Many emails “seem” to come from Legitimate Companies
The email above looks like it came from chase.com. The supposed email address looks correct. It has official looking logos and even the website link looks legitimate. However … it is not.
Who Sent this Email?
So it looks like security at chase.com sent this email. Did they really?
Reveal Long Headers
If you are curious … and would like to see where this email came from, select the email. Then view long headers. The exact menu item for this varies with the email application you are using, but generally it is under the “View” menu. In Mail.app from Apple, click on the “View” menu, then “Message” and then “Long Headers”.
Who sent the email …. REALLY?
You will then see all of the header information contained in the email. Don’t get overwhelmed with all of the detail … just look at the example above and note the the “From” address shows firstname.lastname@example.org. That could be any address that the sender chose to put there. In reality, it came from a server called “server02.carlhenry.ca”. That’s a far cry from Chase. Who is carlhenry.ca? Who knows, who really cares (unless that is your domain and someone has hacked it to send phishing emails). The point is that it is NOT chase.com … and the email is bogus. Delete the email!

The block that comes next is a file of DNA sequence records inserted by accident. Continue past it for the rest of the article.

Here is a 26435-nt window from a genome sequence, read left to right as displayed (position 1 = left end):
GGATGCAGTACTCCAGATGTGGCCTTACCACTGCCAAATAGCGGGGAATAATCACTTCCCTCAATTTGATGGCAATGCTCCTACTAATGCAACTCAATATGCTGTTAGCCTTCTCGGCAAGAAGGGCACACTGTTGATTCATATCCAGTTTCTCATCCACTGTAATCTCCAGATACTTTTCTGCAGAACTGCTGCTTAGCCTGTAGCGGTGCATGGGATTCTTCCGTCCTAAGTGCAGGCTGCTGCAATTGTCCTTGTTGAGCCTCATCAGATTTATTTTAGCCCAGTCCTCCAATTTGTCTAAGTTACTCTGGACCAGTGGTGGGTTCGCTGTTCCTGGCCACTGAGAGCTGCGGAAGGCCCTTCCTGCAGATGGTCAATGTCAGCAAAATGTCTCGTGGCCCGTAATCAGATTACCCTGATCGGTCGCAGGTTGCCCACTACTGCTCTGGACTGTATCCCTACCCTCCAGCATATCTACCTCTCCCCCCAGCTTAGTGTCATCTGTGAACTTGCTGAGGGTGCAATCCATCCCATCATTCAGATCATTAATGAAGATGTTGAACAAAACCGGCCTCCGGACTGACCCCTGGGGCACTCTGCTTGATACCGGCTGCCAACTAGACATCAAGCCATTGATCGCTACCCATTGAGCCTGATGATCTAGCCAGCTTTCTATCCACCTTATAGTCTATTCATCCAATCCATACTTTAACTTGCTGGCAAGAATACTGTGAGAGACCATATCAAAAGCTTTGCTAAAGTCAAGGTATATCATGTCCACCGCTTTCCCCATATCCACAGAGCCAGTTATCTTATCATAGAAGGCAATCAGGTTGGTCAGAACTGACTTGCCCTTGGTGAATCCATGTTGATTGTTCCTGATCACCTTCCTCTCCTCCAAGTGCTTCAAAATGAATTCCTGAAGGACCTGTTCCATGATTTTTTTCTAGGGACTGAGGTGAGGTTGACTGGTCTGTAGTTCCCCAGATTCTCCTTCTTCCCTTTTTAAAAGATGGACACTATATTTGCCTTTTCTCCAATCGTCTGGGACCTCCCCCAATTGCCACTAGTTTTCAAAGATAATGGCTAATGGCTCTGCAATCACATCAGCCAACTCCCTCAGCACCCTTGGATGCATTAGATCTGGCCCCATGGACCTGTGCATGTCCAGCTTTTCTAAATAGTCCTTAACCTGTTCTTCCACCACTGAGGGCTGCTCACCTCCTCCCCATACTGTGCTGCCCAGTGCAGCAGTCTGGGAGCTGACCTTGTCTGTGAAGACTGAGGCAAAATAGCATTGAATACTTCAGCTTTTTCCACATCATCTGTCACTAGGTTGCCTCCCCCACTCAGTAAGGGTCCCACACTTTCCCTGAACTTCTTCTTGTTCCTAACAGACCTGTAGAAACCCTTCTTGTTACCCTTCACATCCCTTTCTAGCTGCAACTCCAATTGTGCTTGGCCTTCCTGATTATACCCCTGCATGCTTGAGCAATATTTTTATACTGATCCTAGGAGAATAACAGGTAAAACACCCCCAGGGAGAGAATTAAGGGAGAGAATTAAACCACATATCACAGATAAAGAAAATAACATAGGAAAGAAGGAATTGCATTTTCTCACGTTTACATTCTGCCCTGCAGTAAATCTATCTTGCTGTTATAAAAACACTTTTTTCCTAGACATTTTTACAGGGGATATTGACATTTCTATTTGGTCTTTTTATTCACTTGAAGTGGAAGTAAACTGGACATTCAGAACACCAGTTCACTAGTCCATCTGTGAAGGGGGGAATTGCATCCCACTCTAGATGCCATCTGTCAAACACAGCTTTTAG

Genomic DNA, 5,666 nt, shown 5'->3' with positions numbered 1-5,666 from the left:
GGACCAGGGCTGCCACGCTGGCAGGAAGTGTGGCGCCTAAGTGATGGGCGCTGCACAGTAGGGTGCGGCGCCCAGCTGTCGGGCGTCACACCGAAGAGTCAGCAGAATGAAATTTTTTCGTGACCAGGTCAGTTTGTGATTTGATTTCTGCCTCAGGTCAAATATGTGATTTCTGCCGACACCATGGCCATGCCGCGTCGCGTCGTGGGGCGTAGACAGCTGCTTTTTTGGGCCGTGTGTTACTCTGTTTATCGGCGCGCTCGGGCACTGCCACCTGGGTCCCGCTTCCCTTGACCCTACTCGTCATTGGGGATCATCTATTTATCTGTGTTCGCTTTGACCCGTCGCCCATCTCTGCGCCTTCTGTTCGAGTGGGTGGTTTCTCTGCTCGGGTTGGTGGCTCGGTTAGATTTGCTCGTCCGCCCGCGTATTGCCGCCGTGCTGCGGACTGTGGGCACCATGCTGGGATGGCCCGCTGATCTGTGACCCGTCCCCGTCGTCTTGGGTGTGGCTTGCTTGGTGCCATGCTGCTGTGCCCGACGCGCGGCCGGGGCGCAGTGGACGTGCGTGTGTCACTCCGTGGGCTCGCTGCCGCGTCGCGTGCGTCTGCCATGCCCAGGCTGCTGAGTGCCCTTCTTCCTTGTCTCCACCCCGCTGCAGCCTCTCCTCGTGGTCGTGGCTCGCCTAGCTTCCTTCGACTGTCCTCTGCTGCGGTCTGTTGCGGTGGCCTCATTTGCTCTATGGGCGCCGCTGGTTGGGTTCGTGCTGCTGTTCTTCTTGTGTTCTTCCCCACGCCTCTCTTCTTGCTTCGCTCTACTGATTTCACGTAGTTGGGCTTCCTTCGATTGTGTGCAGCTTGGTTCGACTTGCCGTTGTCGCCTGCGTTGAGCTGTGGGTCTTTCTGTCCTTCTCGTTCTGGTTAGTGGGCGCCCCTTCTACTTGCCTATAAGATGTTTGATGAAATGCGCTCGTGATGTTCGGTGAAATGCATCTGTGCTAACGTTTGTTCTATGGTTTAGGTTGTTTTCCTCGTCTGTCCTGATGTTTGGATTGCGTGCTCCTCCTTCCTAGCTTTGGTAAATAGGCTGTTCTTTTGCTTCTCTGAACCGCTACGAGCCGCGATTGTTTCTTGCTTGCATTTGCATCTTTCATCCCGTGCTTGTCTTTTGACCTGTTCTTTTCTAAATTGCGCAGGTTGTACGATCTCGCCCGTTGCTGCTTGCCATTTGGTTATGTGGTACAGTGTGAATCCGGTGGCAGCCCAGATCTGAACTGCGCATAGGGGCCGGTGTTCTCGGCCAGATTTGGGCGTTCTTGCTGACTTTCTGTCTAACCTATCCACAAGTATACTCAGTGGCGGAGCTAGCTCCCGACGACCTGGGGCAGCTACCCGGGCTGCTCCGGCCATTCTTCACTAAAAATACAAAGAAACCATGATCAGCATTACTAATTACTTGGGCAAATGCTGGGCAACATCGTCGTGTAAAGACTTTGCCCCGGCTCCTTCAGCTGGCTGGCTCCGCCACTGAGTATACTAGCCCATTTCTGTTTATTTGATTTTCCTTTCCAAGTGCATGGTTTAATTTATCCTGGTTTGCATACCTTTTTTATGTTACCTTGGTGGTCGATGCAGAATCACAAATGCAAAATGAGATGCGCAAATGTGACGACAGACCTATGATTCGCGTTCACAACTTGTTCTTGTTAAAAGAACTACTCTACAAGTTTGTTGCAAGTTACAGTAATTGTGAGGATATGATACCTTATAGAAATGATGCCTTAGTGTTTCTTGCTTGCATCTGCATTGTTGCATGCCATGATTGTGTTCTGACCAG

Asking you to log on and change/update information
Banks and other financial institutions NEVER ask you for your account information via email. So this is a CLEAR indication that the email is phishy! Do Not Click the link! DELETE THE EMAIL.
- If you are suspicious at all … Do not open the email. Delete it immediately.
- Contact your financial institution via phone or by going directly to their website.
- Do NOT click on any link in the email
- Ensure that your online passwords are at least 8 characters long
- Contain no dictionary words or other easily identifiable elements such as birthdays, pet names, kids names etc.
- They are not used for any other purpose. Having one password for everything may be easier to remember, but remember that if a thief gets ahold of it, they have the keys to the castle … anything that uses that password is their for the taking.